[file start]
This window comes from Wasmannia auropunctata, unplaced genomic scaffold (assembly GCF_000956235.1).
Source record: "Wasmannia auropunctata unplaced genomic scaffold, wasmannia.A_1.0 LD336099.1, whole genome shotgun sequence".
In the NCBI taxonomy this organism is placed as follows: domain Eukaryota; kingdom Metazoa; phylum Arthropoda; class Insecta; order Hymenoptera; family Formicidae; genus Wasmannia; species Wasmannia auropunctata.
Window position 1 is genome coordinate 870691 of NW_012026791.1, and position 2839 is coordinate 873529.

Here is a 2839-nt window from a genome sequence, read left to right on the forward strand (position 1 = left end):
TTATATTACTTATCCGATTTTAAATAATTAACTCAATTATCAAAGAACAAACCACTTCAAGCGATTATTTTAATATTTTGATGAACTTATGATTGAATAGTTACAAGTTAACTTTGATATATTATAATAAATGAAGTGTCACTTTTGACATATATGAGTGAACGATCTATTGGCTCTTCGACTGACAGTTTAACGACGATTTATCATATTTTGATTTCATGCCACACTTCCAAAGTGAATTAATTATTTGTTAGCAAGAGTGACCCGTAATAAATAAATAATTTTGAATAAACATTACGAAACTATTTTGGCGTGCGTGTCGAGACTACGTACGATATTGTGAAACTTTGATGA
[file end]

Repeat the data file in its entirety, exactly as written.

This window comes from Wasmannia auropunctata, unplaced genomic scaffold (assembly GCF_000956235.1).
Source record: "Wasmannia auropunctata unplaced genomic scaffold, wasmannia.A_1.0 LD336099.1, whole genome shotgun sequence".
In the NCBI taxonomy this organism is placed as follows: domain Eukaryota; kingdom Metazoa; phylum Arthropoda; class Insecta; order Hymenoptera; family Formicidae; genus Wasmannia; species Wasmannia auropunctata.
Window position 1 is genome coordinate 870691 of NW_012026791.1, and position 2839 is coordinate 873529.

Here is a 2839-nt window from a genome sequence, read left to right on the forward strand (position 1 = left end):
TTATATTACTTATCCGATTTTAAATAATTAACTCAATTATCAAAGAACAAACCACTTCAAGCGATTATTTTAATATTTTGATGAACTTATGATTGAATAGTTACAAGTTAACTTTGATATATTATAATAAATGAAGTGTCACTTTTGACATATATGAGTGAACGATCTATTGGCTCTTCGACTGACAGTTTAACGACGATTTATCATATTTTGATTTCATGCCACACTTCCAAAGTGAATTAATTATTTGTTAGCAAGAGTGACCCGTAATAAATAAATAATTTTGAATAAACATTACGAAACTATTTTGGCGTGCGTGTCGAGACTACGTACGATATTGTGAAACTTTGATGA